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PROVO — Justina Tavana's research has taken her from a biology lab in Provo to towns in her home country of Samoa.
Now it's bringing her to living rooms and porches in Utah and Hawaii, where she's recruiting Pacific Islander families in a broad study to better understand and identify Alzheimer's disease within the community. The group is thought to be at greater risk for the illness that affects a person's memory and ability to think, but there's little research exploring genetic links and other factors.
Tavana, a doctoral candidate, is one of several scientists at Brigham Young University, and more nationally, who are working to study Pacific Islanders and Native Americans. Many leading the project — and others contributing — are scholars of the same heritage.
"We're native scientists working in our native communities, and trying to find ways to treat dementia," Tavana said. "Hopefully this is one way that we can help."
In addition to analyzing DNA, Tavana and her colleagues are seeking to better identify the disease by tweaking diagnostic tools so they take a person's language and culture into account.
Tavana, who speaks Samoan and Tongan, has had assessments drafted in those languages with help from translators and is working on crafting new questions. Prior versions asked patients to draw a clock at a certain time of day, for example, but not everyone in the communities she's studying has a formal education.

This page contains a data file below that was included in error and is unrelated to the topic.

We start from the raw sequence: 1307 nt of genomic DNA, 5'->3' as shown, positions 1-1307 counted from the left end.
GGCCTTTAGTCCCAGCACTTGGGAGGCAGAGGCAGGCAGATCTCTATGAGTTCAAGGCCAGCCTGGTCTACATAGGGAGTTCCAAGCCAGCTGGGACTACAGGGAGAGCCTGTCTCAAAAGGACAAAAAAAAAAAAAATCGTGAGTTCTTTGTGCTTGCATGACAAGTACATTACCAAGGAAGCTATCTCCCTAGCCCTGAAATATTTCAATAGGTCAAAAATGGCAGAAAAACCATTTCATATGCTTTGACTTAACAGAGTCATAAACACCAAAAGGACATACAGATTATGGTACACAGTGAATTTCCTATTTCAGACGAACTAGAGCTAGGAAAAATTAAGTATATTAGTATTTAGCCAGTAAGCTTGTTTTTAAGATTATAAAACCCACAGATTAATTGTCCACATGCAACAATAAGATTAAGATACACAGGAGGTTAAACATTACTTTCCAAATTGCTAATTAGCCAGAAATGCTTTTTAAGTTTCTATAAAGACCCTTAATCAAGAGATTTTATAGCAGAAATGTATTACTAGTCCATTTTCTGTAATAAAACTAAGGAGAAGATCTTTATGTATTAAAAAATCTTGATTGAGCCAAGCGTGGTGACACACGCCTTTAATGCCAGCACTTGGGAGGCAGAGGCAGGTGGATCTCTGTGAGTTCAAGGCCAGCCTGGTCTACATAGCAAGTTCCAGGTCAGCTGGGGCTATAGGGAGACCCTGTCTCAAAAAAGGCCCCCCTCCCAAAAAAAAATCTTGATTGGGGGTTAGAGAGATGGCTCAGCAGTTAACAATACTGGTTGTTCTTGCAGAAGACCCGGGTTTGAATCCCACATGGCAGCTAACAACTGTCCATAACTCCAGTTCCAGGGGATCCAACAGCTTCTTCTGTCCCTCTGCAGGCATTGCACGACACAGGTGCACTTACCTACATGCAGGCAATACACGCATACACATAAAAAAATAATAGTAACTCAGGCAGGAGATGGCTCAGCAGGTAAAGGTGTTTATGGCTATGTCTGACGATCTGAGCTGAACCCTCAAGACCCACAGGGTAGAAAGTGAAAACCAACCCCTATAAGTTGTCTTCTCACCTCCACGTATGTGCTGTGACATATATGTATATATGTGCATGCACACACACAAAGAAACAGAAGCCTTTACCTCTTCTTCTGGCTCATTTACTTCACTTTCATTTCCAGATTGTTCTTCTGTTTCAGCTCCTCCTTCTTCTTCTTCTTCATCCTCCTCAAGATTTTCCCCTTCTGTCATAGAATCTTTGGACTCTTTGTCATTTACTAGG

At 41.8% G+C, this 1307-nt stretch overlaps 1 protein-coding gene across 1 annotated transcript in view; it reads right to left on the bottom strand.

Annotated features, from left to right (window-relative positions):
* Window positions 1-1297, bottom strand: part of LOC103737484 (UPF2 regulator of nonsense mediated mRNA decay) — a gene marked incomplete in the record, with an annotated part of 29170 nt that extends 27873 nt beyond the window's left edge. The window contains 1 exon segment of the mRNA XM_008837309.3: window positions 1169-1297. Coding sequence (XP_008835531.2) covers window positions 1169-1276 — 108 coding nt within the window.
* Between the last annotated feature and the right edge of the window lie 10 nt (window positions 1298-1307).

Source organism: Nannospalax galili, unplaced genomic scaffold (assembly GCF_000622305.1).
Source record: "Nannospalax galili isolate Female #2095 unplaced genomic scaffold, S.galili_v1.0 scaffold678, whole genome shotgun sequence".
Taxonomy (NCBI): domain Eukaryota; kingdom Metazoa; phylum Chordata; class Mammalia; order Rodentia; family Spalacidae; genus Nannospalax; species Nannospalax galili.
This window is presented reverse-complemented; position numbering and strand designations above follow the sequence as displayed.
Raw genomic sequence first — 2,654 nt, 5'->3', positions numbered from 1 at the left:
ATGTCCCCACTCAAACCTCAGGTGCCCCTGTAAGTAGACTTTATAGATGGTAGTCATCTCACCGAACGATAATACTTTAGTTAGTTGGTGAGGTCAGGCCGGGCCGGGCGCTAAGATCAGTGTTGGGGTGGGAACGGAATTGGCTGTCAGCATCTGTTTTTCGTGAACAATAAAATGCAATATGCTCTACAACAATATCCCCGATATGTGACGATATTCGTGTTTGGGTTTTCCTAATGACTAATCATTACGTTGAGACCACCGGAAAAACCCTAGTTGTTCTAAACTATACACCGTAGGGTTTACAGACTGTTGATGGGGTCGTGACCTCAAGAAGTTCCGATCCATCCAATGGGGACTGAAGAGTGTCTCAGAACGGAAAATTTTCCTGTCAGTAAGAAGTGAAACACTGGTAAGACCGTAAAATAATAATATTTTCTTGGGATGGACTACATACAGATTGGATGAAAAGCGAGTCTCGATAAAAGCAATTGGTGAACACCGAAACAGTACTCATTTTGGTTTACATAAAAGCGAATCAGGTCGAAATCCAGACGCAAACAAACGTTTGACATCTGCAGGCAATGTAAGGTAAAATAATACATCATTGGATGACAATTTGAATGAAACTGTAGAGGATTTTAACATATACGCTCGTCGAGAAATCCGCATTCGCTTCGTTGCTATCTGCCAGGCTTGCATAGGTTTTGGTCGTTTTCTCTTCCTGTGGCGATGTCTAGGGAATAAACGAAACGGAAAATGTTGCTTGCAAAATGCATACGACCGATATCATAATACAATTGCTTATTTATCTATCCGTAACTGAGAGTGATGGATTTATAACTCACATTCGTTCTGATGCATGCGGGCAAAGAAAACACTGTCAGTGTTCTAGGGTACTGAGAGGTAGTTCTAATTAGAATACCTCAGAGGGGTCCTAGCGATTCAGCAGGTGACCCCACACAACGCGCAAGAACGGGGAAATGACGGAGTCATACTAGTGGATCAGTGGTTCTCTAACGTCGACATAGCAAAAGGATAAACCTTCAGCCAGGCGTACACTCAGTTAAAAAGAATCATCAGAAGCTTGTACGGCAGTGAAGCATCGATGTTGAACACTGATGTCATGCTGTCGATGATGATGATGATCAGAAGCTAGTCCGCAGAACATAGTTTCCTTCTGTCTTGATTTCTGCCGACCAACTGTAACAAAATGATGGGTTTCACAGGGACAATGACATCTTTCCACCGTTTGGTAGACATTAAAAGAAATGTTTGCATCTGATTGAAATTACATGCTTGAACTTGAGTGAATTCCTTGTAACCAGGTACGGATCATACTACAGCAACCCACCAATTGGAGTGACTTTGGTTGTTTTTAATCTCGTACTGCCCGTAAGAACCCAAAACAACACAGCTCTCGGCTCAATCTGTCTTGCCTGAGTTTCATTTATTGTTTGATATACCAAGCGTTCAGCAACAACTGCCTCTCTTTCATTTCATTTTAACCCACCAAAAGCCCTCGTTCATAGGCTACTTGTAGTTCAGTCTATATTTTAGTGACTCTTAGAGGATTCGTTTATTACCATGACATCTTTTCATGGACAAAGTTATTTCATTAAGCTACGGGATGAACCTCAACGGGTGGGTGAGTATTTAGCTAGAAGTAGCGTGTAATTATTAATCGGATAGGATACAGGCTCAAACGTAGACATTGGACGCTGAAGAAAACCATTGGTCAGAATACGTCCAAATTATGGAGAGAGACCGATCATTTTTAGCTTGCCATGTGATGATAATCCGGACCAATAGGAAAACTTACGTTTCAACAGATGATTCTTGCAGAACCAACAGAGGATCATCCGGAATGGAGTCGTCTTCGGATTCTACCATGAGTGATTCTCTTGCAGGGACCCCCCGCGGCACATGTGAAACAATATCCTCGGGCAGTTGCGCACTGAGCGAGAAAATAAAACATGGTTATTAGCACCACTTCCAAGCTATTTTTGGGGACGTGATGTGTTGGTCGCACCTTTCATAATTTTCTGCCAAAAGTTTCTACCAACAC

A $14.6 million grant from the National Institute on Aging is helping to cover the cost of the project that's being led by Alzheimer's researcher and BYU-Hawaii President John "Keoni" Kauwe, along with his counterparts at Washington State University and the University of Miami.
There's no known cure for the disease, but the researchers are hoping to get the word out about help available, especially for those diagnosed before age 65 with early onset Alzheimer's disease. In addition to therapies that can slow or stop decline, there are programs to help loved ones plan for the future.
With help from younger generations of Pacific Islanders, Tavana is working build trust among older adults in the communities that have long received poor treatment and been subjected to abuse by the medical system.
"They have had — unfortunately — a really long history of bad researchers coming to their islands, and so they're a little more hesitant to be researched," Tavana said. But when she visits, many are excited to hear that she's pursuing a doctoral degree and are open to learning more about the project.
"When they see and feel that I'm really there to help them, that changes a lot," Tavana said.
The groups she and her colleagues are analyzing — American Indian, Alaska Native, Native Hawaiian and Pacific Islanders — have different cultures and live in many different places. But each tends to have greater rates of factors linked to dementia, including hypertension, type 2 diabetes and lower socioeconomic status.
Mental health plays a role, too. For those with depression and anxiety, research shows dementia sets in two years earlier, said Kawika Allen, a psychology professor at BYU and a consultant on the study.
Allen, who specializes in mental health among Pacific Islanders, said the new study reflects a growing number of researchers nationally who are of Pacific Islander and Native American heritage.
"It's not just a passing interest," said Allen, who is from Hawaii. "It's really deep-seated into who we are, and the passion really comes from our heart, our aloha, to give back to our communities."